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The Arabian Horse Association (AHA) is committed to supporting Arabian horse owners and enthusiasts. We believe this means providing you with transparency and insight into the actions we are taking to maintain, improve and prevent disruption to the Arabian horse registration systems we manage – one being the Purebred Arabian Horse Registry (AHR).  Below are some common questions we have received about the lawsuit, and answers from our leadership.

 

Why is the Purebred Arabian Trust (PAT) suing the AHA?

As you may know, the AHA has an exclusive license to operate and maintain the Arabian Horse Registry (AHR) for purebred Arabian horses in the United States. In early 2021, AHA’s information technology environment suffered network interruptions. AHA followed the advice of its cybersecurity experts and by May 6, AHA had restored operations on nearly all of its systems. Nevertheless, on May 14, the Purebred Arabian Trust (PAT) sent a letter to AHA claiming the purebred Arabian Horse registry was inoperable and demanding that AHA transition the purebred registry to PAT. On July 7, PAT sued AHA, claiming that AHA’s ongoing technical and software problems rendered our ability to manage purebred registration services inoperable for several weeks, in breach of the agreement between AHA and PAT stating that AHA would maintain the registry.   

 

What has AHA leadership done so far to resolve the legal issue?

To act in the best interests of all Arabian breed owners, breeders and members by resolving the issue as constructively and quickly as possible, AHA retained counsel through Spencer Fane. On Oct. 8, 2021, AHA successfully defeated the PAT’s call for a preliminary injunction, through which the group demanded the purebred registry be immediately transferred to PAT. This is a win for AHA, because it means the court agrees with AHA that PAT could not demonstrate that it was entitled to the immediate transfer of the purebred registry.  AHA leadership is committed to transparent, timely communication with its members.

 

What is the current status of the lawsuit?

As part of an ongoing effort to arrive at a resolution that best serves the Arabian Horse community, in April 2022 AHA entered into mediation with the PAT. Though a settlement agreement was not reached during mediation, there are possibilities for continued conversations to resolve the issues between the two organizations.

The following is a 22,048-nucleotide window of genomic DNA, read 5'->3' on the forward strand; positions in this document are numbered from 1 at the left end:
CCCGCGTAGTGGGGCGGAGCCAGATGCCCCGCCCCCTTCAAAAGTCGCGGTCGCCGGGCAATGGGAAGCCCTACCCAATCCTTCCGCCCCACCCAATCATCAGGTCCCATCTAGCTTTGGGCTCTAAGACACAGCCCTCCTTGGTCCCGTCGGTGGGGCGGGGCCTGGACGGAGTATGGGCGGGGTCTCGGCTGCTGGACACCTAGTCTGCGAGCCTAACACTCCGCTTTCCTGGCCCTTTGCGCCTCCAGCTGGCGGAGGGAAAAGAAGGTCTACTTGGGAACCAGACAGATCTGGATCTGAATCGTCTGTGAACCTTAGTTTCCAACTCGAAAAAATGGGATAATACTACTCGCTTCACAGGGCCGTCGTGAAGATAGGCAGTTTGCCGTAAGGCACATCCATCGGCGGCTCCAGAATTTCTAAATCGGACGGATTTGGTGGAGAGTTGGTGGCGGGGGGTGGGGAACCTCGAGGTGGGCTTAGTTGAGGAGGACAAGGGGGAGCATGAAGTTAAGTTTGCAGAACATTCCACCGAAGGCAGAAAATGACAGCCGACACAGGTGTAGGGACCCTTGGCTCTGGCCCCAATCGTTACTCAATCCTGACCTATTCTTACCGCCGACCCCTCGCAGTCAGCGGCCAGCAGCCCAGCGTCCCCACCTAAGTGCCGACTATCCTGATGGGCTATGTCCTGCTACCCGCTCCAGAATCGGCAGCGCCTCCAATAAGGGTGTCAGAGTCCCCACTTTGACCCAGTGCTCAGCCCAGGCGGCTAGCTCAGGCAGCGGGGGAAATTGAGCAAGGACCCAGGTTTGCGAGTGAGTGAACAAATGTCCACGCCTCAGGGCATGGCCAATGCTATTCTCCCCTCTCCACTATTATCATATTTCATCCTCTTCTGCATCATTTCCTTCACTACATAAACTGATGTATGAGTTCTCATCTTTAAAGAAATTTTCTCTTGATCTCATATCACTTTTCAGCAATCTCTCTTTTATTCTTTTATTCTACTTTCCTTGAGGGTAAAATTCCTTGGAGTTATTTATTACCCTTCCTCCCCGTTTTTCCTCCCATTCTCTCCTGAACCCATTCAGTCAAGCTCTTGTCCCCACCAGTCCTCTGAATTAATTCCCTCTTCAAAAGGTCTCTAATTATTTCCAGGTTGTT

What is the long-term significance of the lawsuit? Why is it important for the AHA to prevail?

If the PAT is successful in their lawsuit then the management and operation of the purebred Arabian Horse registry will revert back to the PAT, similar to the environment experienced by the Arabian Horse community prior to AHR and IAHA merger in 2003.  

 

We do anticipate that managing Arabian Horses in the United States would be negatively impacted if the PAT manages to take back control of the purebred Arabian Horse Registry.

 

Does the lawsuit have any impact on the AHA, its everyday operations, or on new registrations of Arabian Horses?

Regardless of the lawsuit’s outcome, AHA would continue to operate the Half and Anglo Arabian registries in the United States and the three Canadian Arabian Registries for CAHR.  We would also continue to manage Arabian competitions in the United States, our National Events, our memberships, clubs, committees, Judge/Steward programs, leadership structure, sweepstakes, futurities and the various horse and member award programs.

 

Because we do not have visibility into how the PAT would operate this registry going forward, AHA cannot predict how purebred registration rules would change, or how purebred horse information would be available to AHA.  Details on how the transition would occur are unknown, given that we do not have information about what kind of management infrastructure they would create and have no sense for the knowledge and/ or expertise they have in running a registry.

 

What are the likely next steps in the lawsuit?

Since participating in mediation efforts this spring failed to yield a settlement, AHA and its attorneys will continue to attempt to resolve the issues between the two organizations. If this is not successful, a trial is scheduled for December 2022.

 

 

Members interested in more information can email feedback@arabianhorses.org, which is monitored closely by the executive leadership team. The Arabian Horse Association (AHA) formed in 2003 to bring Arabian horse enthusiasts together to preserve and advance the Arabian breed. That goal remains the primary focus of AHA. We are stronger when unified to advance and support our industry.

 

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